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High concentrations of toxic cadmium found in Bangladesh rice

Posted: August 29, 2013 |   Comments

( A study by the American Chemical Society (ACS) ranked Bangladesh at the top of a list of 12 countries where high concentrations of cadmium were found in rice.

The researchers said that the presence of cadmium seems to be confined to certain regions and is not a country-wide phenomenon. Furthermore, they said that the source of the cadmium is industrial waste polluting paddy fields and the use of low-quality fertilizers.

The ACS reported finding .01 to .3 ppm cadmium per kg in Bangladesh rice. Cadmium can cause such health conditions as cancer, heart disease and kidney disease.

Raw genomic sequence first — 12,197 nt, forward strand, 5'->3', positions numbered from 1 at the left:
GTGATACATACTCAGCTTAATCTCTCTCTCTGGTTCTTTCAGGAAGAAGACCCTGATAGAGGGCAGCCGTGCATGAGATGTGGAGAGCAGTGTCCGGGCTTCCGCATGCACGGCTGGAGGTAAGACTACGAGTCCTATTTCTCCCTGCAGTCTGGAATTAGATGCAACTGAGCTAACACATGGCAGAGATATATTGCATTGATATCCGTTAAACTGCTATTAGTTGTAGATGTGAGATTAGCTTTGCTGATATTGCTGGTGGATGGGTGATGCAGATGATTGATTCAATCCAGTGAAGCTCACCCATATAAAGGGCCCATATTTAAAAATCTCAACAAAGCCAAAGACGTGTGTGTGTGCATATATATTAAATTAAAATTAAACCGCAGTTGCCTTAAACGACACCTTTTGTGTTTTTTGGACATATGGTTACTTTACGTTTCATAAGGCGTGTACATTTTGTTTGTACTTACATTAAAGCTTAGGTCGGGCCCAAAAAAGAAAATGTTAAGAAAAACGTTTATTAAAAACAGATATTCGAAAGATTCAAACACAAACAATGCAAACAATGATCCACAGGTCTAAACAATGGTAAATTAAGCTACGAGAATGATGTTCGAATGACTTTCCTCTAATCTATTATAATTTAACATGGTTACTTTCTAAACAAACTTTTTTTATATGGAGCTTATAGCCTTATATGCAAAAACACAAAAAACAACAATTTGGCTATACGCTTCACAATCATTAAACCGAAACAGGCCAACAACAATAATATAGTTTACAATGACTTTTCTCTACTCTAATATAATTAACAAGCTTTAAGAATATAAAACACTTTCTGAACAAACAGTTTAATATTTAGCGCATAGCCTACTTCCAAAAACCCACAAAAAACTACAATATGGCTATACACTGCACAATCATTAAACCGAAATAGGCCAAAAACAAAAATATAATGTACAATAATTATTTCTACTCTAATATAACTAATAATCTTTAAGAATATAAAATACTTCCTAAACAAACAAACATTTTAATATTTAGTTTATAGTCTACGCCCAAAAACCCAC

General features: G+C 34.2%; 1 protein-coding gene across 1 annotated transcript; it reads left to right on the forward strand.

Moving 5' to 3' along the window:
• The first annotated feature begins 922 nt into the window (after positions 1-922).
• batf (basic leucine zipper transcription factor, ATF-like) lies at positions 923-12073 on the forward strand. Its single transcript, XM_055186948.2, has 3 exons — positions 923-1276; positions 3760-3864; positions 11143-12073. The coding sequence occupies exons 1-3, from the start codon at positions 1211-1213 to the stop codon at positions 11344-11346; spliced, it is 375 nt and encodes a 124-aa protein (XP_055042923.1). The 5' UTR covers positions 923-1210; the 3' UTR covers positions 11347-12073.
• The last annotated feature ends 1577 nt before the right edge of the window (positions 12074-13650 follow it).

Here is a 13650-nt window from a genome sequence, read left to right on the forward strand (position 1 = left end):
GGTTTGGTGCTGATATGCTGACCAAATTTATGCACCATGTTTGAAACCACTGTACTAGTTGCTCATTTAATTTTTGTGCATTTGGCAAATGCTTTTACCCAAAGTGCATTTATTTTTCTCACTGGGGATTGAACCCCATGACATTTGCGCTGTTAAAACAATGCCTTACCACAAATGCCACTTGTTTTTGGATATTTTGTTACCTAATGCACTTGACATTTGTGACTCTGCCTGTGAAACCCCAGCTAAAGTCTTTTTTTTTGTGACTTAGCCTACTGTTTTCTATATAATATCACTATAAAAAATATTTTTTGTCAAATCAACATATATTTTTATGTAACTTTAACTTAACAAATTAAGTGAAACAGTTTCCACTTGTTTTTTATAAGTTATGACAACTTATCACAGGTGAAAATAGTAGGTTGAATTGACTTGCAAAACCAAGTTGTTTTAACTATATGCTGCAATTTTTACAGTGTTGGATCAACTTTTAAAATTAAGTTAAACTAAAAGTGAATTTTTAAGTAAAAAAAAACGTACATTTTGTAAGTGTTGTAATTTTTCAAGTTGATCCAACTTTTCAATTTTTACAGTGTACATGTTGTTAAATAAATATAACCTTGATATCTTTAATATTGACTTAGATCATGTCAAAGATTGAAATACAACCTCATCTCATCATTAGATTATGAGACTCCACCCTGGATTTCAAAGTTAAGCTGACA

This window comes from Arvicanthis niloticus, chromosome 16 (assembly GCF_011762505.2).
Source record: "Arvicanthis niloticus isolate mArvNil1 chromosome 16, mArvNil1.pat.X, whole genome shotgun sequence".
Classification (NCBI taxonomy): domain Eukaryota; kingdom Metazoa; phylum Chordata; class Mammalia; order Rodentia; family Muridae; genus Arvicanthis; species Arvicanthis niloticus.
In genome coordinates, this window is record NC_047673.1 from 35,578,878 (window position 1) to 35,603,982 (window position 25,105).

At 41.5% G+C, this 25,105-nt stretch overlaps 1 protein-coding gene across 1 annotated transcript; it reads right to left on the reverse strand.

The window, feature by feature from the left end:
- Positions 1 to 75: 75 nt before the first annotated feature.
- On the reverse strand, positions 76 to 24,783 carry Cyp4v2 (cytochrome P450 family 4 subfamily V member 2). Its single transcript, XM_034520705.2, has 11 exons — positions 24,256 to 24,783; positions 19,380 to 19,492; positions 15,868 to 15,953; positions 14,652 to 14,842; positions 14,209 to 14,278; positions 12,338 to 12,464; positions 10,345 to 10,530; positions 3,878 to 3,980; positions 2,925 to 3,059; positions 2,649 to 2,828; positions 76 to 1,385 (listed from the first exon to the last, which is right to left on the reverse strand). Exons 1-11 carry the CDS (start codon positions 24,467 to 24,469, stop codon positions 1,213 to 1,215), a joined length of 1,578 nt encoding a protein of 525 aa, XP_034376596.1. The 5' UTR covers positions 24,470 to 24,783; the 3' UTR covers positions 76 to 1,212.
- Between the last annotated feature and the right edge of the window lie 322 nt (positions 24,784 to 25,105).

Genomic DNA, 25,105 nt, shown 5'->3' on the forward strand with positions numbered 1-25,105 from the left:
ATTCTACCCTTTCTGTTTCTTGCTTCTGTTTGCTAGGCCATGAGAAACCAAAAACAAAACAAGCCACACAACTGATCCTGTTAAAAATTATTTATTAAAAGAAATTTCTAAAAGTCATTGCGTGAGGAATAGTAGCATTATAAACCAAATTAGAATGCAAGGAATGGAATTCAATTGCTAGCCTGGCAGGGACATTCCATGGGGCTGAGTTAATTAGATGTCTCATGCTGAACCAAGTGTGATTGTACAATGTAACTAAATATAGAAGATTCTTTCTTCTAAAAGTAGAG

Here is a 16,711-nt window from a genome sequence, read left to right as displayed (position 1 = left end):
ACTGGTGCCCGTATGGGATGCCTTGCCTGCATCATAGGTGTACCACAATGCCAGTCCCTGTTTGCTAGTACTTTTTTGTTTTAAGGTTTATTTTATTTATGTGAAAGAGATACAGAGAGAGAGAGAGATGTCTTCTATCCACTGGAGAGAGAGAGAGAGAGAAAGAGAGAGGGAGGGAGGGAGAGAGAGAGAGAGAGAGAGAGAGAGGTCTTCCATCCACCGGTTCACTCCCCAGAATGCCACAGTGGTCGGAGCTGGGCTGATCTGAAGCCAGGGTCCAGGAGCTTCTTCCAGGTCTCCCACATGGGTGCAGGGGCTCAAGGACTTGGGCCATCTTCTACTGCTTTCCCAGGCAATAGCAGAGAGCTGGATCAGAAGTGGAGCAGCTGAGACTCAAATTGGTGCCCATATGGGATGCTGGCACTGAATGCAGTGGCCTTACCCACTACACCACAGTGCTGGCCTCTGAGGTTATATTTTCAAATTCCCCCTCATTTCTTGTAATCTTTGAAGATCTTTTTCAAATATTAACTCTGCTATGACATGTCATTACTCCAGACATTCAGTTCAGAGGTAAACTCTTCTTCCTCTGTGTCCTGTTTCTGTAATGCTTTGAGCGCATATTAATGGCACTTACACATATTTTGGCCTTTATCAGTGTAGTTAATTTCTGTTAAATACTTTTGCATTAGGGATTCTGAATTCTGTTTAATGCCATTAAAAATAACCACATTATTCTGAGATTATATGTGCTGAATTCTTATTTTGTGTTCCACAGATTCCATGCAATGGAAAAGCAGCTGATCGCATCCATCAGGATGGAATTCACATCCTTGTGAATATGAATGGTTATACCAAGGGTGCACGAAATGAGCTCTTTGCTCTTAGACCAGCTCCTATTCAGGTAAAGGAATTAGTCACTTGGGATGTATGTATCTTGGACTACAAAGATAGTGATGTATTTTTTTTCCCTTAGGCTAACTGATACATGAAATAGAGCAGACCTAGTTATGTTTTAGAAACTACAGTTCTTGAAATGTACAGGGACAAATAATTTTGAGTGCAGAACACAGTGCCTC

An official for Bangladesh's Soil Resource Development Institute (SRDI), Humayun Kabir Siraji, said, "Low-quality TSP fertilizers, and untreated wastes of garment factories, drug factories, textiles and tanneries which mixes with sources of water is causing high incidence of cadmium in our rice."

Last year, Siraji collected fertilizer samples from dealers across the country for SRDI. The institute tested the fertilizers and found that they contained many toxic metals, including zinc sulfate, gypsum and cadmium.

Professor Abdullahil Baque from the Sher-e-Bangla Agriculture University has insisted that the government take immediate steps to reduce the levels of cadmium found in the regions' water and soil. He also recommends that fertilizers be tested for the presence of cadmium before being applied.

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